Continuity, Fandom and Pop

Anyone with more than a passing interest in the geekier elements of mass culture – superhero comic books or genre TV, for instance – will be aware of the idea of continuity. If issue 44 of the Fantastic Four and issue 37 of Spider-Man, say, take place in the same ‘universe’, then continuity is the invisible force that makes them do so. Depending on who you talk to about what, continuity is a neutral neccessity, or the glue that turns entertainment into art, or a nightmarish entropic drain on creativity.

It seems to me it’s harder now to find people with good things to say about continuity than it was fifteen years ago. Back then, DC Comics had just published a series called Crisis On Infinite Earths, which dealt with the company’s wretchedly tangled backstories by simply declaring that none of it had ever happened and that Superman, Batman etc. would simply start their adventures again from scratch. This managed to please almost nobody. The fans who cared about continuity and knew all about things like the Legion Of Super-Pets were angry that their expertise and love had been not only rejected, but publically erased! The fans who didn’t care about continuity didn’t see what was wrong with just telling good stories and letting the c-word fly away with the monkeys – all this ‘solution’ involved was wiping out lots of great characters DC management found embarrassing or unmarketable (like the Legion Of Super-Pets).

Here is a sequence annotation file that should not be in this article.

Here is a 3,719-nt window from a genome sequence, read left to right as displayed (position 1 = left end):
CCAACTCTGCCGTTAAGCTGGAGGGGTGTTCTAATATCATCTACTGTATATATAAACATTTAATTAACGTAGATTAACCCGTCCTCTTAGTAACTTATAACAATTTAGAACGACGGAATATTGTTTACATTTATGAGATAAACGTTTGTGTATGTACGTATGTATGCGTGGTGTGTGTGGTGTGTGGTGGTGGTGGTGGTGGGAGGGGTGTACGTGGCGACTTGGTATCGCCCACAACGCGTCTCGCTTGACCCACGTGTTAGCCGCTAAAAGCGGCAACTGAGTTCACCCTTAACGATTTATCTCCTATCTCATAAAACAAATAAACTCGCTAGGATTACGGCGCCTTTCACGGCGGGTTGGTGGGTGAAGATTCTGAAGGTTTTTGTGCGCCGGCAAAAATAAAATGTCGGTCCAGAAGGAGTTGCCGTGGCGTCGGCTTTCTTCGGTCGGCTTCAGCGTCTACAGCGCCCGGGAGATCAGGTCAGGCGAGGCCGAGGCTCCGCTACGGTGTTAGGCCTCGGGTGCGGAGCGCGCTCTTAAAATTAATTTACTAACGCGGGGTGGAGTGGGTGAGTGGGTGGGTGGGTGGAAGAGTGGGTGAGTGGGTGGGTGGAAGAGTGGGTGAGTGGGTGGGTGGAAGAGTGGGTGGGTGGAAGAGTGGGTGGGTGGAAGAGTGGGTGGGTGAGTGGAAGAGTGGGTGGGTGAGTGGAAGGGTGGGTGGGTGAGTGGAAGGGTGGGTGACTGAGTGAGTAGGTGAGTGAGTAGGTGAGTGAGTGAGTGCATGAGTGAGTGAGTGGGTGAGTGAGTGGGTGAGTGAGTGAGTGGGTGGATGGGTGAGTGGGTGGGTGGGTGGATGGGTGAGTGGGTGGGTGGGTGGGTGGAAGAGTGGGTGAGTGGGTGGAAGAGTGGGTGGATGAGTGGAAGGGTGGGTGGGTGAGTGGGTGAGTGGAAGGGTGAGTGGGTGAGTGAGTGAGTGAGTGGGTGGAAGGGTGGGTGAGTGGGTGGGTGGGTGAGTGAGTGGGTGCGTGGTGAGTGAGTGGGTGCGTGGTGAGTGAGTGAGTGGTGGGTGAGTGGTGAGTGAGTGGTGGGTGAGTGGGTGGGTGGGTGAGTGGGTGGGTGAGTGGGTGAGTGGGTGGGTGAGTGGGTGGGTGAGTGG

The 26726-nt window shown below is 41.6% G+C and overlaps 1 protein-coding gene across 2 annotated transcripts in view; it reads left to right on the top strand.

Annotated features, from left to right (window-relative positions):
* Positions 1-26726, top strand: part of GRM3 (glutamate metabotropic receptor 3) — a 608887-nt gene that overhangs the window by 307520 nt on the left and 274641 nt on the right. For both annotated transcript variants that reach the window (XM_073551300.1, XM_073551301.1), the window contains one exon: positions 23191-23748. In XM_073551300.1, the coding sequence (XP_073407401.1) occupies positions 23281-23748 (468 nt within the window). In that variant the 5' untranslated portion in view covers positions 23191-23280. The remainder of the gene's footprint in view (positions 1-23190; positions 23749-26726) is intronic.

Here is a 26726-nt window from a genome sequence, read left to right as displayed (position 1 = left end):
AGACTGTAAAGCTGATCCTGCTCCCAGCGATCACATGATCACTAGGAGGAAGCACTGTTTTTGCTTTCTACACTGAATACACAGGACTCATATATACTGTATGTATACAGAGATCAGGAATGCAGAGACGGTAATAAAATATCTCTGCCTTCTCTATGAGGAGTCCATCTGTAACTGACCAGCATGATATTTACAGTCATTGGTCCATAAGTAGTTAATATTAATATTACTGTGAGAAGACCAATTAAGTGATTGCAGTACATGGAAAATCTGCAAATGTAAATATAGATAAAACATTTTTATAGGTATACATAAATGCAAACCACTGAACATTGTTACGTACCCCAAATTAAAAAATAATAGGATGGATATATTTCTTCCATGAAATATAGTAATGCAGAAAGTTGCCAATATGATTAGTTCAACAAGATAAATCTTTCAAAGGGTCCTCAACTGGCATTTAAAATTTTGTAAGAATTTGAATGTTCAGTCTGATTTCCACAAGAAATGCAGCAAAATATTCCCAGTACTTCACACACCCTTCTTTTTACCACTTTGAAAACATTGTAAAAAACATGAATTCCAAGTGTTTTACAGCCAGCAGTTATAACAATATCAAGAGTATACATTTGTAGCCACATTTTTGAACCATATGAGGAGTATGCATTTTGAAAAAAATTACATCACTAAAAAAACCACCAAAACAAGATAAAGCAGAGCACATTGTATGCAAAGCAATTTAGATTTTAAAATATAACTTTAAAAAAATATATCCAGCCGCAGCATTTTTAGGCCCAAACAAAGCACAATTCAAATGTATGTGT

The only people who were happy were people like me – 12 years old and a new DC reader, who suddenly found the company publishing comics designed precisely to get me to buy them. Even this couldn’t last. After a few years, DC writers realised that the best way to get some quick fan attention in a dwindling market was to bring back obscuro characters from before the Crisis, or – even better – to hint that the old continuity might still ‘exist’. In the mid-90s, when I gave up caring and then reading, DC put out a series called Kingdom Come which looked very pretty but which filled almost every panel with pandering nudge-winks of this kind; a joyless, tedious superhero Where’s Wally – hey, if you look in the background of the diner scene on page 325 you might see Prince Ra-Man! The series was a huge critical hit.